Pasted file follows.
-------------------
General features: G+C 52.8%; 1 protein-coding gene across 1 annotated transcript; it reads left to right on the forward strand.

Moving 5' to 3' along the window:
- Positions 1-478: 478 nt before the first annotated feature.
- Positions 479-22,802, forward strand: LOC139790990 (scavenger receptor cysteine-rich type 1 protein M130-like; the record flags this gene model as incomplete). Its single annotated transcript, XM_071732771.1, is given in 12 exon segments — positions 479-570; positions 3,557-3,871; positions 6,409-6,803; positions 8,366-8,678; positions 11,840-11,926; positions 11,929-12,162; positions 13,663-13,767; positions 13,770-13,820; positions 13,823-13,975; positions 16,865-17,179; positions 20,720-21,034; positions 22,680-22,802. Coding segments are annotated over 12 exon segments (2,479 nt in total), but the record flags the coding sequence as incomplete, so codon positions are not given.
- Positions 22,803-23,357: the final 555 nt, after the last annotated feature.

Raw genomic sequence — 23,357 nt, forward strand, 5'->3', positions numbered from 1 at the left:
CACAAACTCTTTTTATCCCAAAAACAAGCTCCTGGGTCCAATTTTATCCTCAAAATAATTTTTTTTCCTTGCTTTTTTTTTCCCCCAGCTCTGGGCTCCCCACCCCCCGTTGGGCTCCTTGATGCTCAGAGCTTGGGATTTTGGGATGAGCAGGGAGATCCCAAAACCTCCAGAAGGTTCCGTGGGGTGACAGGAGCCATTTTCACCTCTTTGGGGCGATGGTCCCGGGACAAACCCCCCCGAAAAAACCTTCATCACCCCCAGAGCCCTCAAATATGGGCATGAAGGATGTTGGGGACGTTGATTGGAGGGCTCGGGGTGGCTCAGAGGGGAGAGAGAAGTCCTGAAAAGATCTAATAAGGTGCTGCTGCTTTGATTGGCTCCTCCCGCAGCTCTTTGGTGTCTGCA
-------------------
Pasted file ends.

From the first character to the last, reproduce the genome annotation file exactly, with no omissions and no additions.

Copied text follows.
General features: G+C 52.8%; 1 protein-coding gene across 1 annotated transcript; it reads left to right on the forward strand.

Moving 5' to 3' along the window:
- Positions 1-478: 478 nt before the first annotated feature.
- Positions 479-22,802, forward strand: LOC139790990 (scavenger receptor cysteine-rich type 1 protein M130-like; the record flags this gene model as incomplete). Its single annotated transcript, XM_071732771.1, is given in 12 exon segments — positions 479-570; positions 3,557-3,871; positions 6,409-6,803; positions 8,366-8,678; positions 11,840-11,926; positions 11,929-12,162; positions 13,663-13,767; positions 13,770-13,820; positions 13,823-13,975; positions 16,865-17,179; positions 20,720-21,034; positions 22,680-22,802. Coding segments are annotated over 12 exon segments (2,479 nt in total), but the record flags the coding sequence as incomplete, so codon positions are not given.
- Positions 22,803-23,357: the final 555 nt, after the last annotated feature.

Raw genomic sequence — 23,357 nt, forward strand, 5'->3', positions numbered from 1 at the left:
CACAAACTCTTTTTATCCCAAAAACAAGCTCCTGGGTCCAATTTTATCCTCAAAATAATTTTTTTTCCTTGCTTTTTTTTTCCCCCAGCTCTGGGCTCCCCACCCCCCGTTGGGCTCCTTGATGCTCAGAGCTTGGGATTTTGGGATGAGCAGGGAGATCCCAAAACCTCCAGAAGGTTCCGTGGGGTGACAGGAGCCATTTTCACCTCTTTGGGGCGATGGTCCCGGGACAAACCCCCCCGAAAAAACCTTCATCACCCCCAGAGCCCTCAAATATGGGCATGAAGGATGTTGGGGACGTTGATTGGAGGGCTCGGGGTGGCTCAGAGGGGAGAGAGAAGTCCTGAAAAGATCTAATAAGGTGCTGCTGCTTTGATTGGCTCCTCCCGCAGCTCTTTGGTGTCTGCA